Friday, 26 July 2013

Latin Mass Sub-Topic: The Manutergium

Hello Everyone.

So, while going on my blogger feed, I found a post from New Liturgical Movement about a priest who, being his first Mass post-ordination, did it in the Extraordinary Form. Click here for more details. As I was reading it, something from the report caught my eye and curiosity ....

".... After the Mass Fr Valentine gave the manutergium from his ordination to his mother and godchildren."

Em? What? A tradition I haven't heard of in the Latin Mass? Quaeritur: What is this manutergium tradition and/or item the post speaks of?

Latin Mass Sub-Topic: The Manutergium
Generally speaking, New Advent defines it as:
"The name given to the towel used by the priest when engaged liturgically. There are two kinds of manuterges. One serves the needs of the sacristy. The priest uses this at the washing of hands before mass, before distributing Communion outside of Mass, and before administering baptism. It can also be used for drying the hands after they have been washed on occasions not prescribed by the rubrics, but still customary after Mass ....
.... The other manuterge is used in the Mass for drying both the hands at the Lavabo, an action preformed by the priest after the Offertory as he recites the psalm, "Lavabo", and also by the bishop before the Offertory and after the Communion. It is kept on the credence table with the finger-bowl and cruets. There are no ecclesiastical regulations regarding the form and material of this manuterge. The towel, which is used after the Offertory during the recital of the psalm "Lavabo", is usually small (18 in. by 14 in.), only the points of the thumb and two fingers, and not the whole hand, being usually washed (Ritus celebr., VII, n. 6). It usually has lace or embroidery at the ends ..."
So cool! My finger towel actually has a Latin/Liturgical name!!! However, that doesn't really address the tradition in the Latin Mass.
According to a person who asked Fr. John Zuhlsdorf at WDTPRS, the Manutergium and its associated tradition, is, and involved the following:
" ... the custom of a newly-ordained priest giving his mother the maniturgium [manutergium] (or other cloth) with the oils from his consecrated hands, ..."  
The manutergium pictured on Fr. Z's posting
Fr. Z decided to respectfully turn this area of minutia to the comment box, as he was unfamiliar with this tradition. The combox poster, a Fr. Maurer of Washington, U.S.A., who has his own blog, "Followers of the Way", was able to add the details of this tradition in co-operation with a seminary colleague of his. Reposted from the comment of January 13, 2012 in the linked Fr. Z post:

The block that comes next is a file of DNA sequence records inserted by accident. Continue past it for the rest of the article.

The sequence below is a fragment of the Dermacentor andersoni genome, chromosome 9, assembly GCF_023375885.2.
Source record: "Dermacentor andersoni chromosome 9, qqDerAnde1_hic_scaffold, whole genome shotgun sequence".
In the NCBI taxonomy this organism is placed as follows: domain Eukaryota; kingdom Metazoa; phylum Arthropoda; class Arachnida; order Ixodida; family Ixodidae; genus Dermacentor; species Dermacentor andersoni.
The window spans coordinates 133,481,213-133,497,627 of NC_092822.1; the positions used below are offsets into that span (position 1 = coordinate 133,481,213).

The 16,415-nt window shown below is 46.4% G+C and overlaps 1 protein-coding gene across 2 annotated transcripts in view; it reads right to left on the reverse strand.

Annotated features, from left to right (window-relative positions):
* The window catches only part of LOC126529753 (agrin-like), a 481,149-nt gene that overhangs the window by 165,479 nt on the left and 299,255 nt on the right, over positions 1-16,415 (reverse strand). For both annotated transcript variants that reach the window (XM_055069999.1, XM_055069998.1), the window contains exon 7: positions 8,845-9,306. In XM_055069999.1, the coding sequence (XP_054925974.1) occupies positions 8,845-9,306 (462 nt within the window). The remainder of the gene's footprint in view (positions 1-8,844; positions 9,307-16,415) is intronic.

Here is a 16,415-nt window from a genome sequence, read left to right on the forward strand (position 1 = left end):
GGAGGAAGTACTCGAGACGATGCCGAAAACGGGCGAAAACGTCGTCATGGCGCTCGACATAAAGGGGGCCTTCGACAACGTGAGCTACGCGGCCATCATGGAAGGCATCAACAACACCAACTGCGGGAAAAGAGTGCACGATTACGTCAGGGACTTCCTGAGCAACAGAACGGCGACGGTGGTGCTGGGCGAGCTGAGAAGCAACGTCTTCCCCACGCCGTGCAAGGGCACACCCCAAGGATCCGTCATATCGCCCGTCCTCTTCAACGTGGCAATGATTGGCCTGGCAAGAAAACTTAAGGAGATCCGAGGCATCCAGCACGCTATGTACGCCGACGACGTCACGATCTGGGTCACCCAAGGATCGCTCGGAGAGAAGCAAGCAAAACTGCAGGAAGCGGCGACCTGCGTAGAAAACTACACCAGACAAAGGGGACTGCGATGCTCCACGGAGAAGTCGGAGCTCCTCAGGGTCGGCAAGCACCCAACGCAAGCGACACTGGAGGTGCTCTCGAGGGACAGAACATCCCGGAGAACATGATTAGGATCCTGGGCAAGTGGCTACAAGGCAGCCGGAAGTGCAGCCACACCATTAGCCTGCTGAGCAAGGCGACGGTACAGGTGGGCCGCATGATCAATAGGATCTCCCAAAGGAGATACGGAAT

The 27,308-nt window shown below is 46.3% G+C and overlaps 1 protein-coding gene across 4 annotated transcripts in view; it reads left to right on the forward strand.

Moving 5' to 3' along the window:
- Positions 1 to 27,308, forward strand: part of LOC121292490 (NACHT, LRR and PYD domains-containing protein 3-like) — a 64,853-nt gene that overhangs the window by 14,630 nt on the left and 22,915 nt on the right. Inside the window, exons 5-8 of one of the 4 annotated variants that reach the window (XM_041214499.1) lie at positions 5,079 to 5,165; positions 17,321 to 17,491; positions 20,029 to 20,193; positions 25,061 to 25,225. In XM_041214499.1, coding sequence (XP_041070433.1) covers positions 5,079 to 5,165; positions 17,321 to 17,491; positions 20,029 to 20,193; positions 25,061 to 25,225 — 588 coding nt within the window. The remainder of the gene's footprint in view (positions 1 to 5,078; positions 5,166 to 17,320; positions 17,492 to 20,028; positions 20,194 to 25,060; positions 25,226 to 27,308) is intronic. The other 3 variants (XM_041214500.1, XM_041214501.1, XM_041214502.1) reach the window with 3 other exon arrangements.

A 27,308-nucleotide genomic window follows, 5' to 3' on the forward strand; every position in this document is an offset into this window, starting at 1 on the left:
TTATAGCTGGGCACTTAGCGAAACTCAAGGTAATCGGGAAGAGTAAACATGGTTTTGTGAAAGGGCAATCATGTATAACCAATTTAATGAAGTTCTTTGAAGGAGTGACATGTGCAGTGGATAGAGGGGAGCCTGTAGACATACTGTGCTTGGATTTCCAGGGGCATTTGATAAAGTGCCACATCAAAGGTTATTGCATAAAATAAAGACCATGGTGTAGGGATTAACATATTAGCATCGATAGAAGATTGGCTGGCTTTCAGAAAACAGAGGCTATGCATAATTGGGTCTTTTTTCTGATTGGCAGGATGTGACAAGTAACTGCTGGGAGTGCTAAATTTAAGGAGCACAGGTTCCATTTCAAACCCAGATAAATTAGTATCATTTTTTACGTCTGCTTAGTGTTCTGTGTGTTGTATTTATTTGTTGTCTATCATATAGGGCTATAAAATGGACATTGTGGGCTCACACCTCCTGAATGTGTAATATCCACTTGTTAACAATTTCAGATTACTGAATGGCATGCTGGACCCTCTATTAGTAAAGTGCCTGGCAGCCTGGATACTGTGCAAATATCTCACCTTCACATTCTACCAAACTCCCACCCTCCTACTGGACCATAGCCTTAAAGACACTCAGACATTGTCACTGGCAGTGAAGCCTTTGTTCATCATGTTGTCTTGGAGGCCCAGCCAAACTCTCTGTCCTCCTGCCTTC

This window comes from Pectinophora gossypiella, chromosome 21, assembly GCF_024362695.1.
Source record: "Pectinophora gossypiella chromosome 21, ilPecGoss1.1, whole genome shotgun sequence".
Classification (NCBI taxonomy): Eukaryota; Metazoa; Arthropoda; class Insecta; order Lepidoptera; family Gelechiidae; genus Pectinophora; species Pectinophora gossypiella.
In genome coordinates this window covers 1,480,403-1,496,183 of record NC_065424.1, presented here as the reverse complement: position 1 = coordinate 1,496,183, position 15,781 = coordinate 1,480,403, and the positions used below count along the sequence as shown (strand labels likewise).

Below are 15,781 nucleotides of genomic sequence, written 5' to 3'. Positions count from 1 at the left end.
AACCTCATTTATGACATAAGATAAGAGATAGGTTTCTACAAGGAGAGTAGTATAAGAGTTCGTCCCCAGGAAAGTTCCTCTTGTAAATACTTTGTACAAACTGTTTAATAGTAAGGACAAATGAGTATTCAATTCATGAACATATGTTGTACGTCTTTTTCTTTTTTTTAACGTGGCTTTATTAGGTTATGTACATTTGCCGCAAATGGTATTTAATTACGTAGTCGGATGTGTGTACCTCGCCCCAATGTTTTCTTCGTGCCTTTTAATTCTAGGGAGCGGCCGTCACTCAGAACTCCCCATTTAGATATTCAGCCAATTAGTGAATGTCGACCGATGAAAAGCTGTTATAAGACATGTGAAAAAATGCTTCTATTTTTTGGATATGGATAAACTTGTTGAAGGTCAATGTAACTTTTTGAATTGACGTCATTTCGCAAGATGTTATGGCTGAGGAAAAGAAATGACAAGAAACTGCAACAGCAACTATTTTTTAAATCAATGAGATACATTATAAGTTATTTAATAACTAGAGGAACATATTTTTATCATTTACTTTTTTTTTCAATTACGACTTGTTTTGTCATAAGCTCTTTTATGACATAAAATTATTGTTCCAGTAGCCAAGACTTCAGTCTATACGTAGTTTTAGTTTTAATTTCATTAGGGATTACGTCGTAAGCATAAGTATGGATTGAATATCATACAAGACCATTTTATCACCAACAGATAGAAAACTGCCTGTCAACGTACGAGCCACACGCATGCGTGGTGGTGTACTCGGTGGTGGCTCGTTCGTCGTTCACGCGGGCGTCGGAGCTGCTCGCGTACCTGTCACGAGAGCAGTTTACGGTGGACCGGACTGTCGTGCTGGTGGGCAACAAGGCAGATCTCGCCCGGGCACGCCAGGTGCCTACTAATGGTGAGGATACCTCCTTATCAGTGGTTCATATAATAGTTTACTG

Gift of the Maniturgium and 1st confessional stole

On the occasion of their first Mass, it is traditional that the newly ordained priest presents a gift to his parents.

To his mother he gives the Maniturgium , which was used to cleanse his hands; consecrated and made holy when the bishop anointed them with sacred chrism at his ordination. The Maniturgium is a simple white piece of linen that represents the burial shroud of Christ that protected His sacred body during His 3 days in the tomb. The Maniturgium is given to the mother, because she was the first protector of the newly ordained priest, during his time in her womb. The Maniturgium is a reminder to the people of God of His love and protection – especially towards His priests. When the newly ordained priest’s mother is called home to God, she is buried holding the Maniturgium so that all in Heaven and on Earth will know that she is the mother of a priest. And on the last day when we are raised from the dead, she can present the Maniturgium to Christ the Lord and say, “my son too shared in your priesthood.”

To his father, the priest presents his first confessional stole. The stole is the sign of priestly office, and the priest wears it when he engages in holy things, like celebrating the Holy Eucharist and the Sacrament of Penance. In the Sacrament of Penance, we experience God’s justice, mercy and reconciling Love. It was the father of the newly ordained priest who first taught him about justice and mercy. And so the purple stole used to hear confessions, where the priest reconciles the faithful into God’s love, is presented to the priest’s father. And like the mother of the newly ordained, when the priest’s father dies, he is buried holding the purple stole so that all in Heaven and on Earth will know that he was the father of a priest. And on the last day when we are raised from the dead, he can present the purple stole to Christ the Lord and say, “my son too shared in your priesthood.”

While I cannot find if there are any specific prayers in the Ordinary of the Mass as part of this tradition, Of interest, There is some web content about this tradition, and it is even re-appearing in the Novus Ordo! - Diocese of Washington, from Monsignor Charles Pope! A YouTube video of the part of the N.O. ordination rite with the manutergium is attached.
Enjoy. Pax, Julian.  

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